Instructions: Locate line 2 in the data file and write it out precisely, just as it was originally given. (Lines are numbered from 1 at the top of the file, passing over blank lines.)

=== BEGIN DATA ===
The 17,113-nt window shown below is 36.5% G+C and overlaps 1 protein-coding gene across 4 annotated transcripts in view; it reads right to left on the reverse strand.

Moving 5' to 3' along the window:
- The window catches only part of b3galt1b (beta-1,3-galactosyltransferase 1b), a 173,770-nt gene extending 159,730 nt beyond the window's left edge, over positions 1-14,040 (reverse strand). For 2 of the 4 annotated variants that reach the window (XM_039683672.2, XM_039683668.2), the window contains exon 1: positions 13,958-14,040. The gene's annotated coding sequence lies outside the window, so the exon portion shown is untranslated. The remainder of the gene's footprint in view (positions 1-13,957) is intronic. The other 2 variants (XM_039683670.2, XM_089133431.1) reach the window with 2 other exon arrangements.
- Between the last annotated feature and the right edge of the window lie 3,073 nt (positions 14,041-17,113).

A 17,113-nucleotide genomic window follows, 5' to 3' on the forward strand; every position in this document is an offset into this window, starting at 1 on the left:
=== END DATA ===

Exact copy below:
Moving 5' to 3' along the window: